Putting your eggs in one basket

Putting your eggs in one basket

Brian Chau is a JD Candidate at Osgoode Hall

Kobe Bryant, Tiger Woods, Martha Stewart - all mighty brand names, with all too-famous stumbles.

Personal branding is a powerful tool - our minds subconsciously create the association, and without knowing, we suddenly consider Accenture as a lean, mean consulting machine. However, what happens when the unthinkable happens? The once sterling façade of the knight in shining armour falls down… and out steps a man, with flaws that remind us that he is all too human.

In his blog posting, Mike Madison takes a look at personal branding, specifically that of Tiger Woods, from an intellectual property perspective. He discusses the fall of Tiger, self-dilution, and the logical fallacies in assuming that the attributes of his golf game translate seamlessly to all things Tiger - whether it is Accenture, Gillette, or his personal life. One of his key points is that Tiger lumped everything into his brand, and while this may have served as a strength in the past, they are now exposed to risk as a result of the scandal.

Trademark owners should keep a keen eye on these developments - the meltdown of Tiger Woods will, in addition to making golf a little less interesting, prove to be a case study in how owners should mitigate risk, and potentially recover from a catastrophic branding mistake. In trademark, these types of problems often occur.  When an owner fails to maintain standards in a good bearing a mark,  all the goods bearing this mark may end up suffering.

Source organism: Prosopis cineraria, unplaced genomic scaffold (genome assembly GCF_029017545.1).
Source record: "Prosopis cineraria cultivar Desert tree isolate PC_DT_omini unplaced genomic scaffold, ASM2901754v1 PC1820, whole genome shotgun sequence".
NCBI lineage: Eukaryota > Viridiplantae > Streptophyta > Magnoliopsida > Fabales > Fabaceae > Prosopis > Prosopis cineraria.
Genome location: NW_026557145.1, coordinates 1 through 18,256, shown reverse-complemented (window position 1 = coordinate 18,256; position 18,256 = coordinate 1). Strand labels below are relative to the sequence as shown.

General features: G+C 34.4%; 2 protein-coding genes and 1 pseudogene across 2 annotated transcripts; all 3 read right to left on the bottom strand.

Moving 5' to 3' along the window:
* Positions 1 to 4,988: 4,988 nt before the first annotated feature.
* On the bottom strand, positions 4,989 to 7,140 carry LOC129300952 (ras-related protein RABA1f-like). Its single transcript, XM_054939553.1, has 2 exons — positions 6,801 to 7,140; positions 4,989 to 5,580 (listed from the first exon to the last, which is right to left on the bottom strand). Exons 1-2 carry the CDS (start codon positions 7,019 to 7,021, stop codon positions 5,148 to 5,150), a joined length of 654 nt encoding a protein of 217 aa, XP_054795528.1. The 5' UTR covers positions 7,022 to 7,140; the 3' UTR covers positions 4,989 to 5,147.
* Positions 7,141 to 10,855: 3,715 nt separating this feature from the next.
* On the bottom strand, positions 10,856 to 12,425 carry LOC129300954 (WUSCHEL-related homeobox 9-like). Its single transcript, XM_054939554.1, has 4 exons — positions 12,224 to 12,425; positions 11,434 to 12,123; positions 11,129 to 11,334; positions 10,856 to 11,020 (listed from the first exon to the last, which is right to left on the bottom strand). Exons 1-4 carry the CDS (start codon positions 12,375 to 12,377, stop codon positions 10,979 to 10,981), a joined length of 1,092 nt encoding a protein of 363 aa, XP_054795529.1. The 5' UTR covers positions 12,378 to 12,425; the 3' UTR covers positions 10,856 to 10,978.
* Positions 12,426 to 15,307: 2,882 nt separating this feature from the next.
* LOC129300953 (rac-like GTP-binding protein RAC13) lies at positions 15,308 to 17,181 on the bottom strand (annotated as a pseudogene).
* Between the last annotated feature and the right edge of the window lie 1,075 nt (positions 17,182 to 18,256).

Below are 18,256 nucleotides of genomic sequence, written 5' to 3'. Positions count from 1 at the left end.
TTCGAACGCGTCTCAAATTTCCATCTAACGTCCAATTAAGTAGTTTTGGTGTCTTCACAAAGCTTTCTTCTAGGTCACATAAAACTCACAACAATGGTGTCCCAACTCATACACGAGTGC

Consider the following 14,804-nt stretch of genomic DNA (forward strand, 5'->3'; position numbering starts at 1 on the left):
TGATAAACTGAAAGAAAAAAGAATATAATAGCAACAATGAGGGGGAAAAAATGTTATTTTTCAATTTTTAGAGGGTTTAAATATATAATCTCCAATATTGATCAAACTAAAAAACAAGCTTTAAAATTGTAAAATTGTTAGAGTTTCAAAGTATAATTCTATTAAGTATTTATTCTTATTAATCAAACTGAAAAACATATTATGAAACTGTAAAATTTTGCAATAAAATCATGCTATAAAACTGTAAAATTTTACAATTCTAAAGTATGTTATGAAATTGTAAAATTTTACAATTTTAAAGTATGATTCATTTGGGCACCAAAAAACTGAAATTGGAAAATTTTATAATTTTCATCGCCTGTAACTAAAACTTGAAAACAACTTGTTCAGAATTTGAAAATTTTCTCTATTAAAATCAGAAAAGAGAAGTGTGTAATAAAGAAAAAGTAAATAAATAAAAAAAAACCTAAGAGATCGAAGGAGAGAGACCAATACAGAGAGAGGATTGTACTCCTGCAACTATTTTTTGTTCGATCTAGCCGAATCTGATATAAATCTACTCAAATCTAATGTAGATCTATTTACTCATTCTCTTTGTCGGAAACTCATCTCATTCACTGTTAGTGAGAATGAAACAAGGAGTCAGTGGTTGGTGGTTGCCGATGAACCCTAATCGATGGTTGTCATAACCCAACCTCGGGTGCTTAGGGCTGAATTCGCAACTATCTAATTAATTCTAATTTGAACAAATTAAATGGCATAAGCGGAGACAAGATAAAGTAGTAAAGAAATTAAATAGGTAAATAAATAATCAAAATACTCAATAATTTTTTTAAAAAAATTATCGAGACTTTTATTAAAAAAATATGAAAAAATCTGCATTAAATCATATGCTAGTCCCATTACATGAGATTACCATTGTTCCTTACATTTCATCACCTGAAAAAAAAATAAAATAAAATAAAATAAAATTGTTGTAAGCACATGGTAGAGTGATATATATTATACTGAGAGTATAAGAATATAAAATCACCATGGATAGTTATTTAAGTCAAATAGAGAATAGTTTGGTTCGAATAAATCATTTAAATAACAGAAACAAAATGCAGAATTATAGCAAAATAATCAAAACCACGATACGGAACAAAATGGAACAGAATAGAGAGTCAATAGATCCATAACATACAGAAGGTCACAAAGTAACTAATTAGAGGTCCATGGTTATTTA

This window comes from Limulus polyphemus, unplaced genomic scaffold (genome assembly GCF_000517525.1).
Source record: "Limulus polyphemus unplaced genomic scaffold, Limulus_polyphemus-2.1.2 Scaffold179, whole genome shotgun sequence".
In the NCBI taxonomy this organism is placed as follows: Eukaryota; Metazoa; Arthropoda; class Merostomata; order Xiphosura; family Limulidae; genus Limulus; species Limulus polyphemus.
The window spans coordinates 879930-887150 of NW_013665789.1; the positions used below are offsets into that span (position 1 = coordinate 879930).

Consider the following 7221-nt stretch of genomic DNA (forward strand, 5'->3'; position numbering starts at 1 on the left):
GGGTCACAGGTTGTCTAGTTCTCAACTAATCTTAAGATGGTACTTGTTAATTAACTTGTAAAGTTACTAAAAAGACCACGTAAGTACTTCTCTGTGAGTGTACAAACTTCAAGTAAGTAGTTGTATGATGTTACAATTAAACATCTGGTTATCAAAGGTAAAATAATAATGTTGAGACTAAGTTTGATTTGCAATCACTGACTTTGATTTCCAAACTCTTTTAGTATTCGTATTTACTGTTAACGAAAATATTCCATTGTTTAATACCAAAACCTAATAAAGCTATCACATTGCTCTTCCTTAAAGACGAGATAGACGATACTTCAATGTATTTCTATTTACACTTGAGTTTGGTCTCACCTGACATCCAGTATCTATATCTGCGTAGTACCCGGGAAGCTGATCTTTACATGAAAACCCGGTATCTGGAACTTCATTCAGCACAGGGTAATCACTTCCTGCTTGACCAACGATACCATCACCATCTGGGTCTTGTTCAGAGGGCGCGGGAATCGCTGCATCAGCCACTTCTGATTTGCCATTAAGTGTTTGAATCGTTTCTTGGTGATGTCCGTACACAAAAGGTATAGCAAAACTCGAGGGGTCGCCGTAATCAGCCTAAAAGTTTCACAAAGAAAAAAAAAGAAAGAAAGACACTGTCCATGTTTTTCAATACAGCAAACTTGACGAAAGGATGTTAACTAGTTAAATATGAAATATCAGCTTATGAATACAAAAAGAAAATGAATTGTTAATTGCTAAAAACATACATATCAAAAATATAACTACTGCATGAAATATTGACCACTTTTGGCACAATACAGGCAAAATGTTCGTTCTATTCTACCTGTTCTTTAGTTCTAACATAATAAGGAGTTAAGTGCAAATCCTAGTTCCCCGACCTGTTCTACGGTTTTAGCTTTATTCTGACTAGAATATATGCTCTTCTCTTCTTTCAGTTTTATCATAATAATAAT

What I’m curious to see is whether this will have broader reaching social impacts on how brands, and also trademarks, are perceived by the public. Will the proximity and strength of the relationship play a part? And if so, will it accelerate or negate the damage? For example, Tiger advertised for both Nike and Accenture - what impacts will this have on the perception of Nike’s golf performance goods (which Tiger Woods actually has a proximate relationship with) as compared to Accenture (a management consultancy that has little to no relationship to the skills that made Tiger famous)?